On Wednesday from his office in Vienna, Dr. Mohamed El-Baradei, the former head of the International Atomic Energy Agency, that he would attend the Friday demonstrations and urged Mr. Mubarak to step down. “He has served the country for 30 years and it is about time for him to retire,” he told Reuters. “Tomorrow is going to be, I think, a major demonstration all over Egypt and I will be there with them.” He arrived in Cairo Thursday evening. Egypt has an extensive and widely feared security apparatus, and it deployed its might in an effort to crush the protests. But it was not clear whether the security forces were succeeding in intimidating protesters or rather inciting them to further defiance.

Abroad, there were growing expressions of concern from Egypt’s allies. The United States ambassador in Cairo, Margaret Scobey, called on the government “to allow peaceful public demonstrations,” and Secretary of State Hillary Rodham Clinton reiterated that call in blunt remarks to reporters. The German foreign minister, Guido Westerwelle, speaking to reporters, said, “We are very worried about how the situation in Egypt is developing.” But Egyptian officials, at least publicly, were mostly dismissive.

In a statement, Mr. Mubarak’s National Democratic Party reiterated the government’s assertion that the protests were engineered by the Muslim Brotherhood. Abdel Moneim Said, a member of the NDP and the chairman of Al Ahram, which publishes the state-owned newspaper of the same name, explained the government’s lack of concern. “The state is strong,” he said. “There is a history of there being a moment of exhaustion, and there is a kind of resilience on the part of the government. It happened with the terrorist groups.”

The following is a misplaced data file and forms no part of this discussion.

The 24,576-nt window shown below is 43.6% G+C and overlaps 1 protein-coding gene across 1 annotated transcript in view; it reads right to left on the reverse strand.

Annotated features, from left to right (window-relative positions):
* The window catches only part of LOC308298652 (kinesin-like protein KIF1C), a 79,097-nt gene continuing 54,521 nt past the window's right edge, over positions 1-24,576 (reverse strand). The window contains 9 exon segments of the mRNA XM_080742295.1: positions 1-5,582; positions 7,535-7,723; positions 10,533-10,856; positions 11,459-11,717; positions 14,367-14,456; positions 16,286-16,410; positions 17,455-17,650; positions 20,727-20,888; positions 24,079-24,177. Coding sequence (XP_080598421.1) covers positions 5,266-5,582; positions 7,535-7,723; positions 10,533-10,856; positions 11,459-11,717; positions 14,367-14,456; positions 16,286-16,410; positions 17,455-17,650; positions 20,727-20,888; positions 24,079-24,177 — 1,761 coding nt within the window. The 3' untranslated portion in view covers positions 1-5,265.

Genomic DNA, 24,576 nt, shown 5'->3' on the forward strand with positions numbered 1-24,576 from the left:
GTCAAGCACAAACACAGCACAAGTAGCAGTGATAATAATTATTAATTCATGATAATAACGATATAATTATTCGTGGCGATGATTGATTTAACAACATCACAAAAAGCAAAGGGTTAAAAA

Source: Reuters, AP, NYTs, Yahoo! Finance Photo: Dubai Stock Exchange



Elison Elliott

Elison Elliott , a native of Belize, is a professional investment advisor for the Global Wealth and Invesment Management division of a major worldwide financial services firm. His experience in the global financial markets span over 18 years in both the public and private sectors. Elison is a graduate, cum laude, of the City College of New York (CUNY), and completed his Masters-level course requirements in the International Finance & Banking (IFB) program at Columbia University (SIPA). Elison lives in the northern suburbs of New York City. He is an avid student of sovereign risk, global economics and market trends, and enjoys writing, aviation, outdoor adventure, International travel, cultural exploration and world affairs.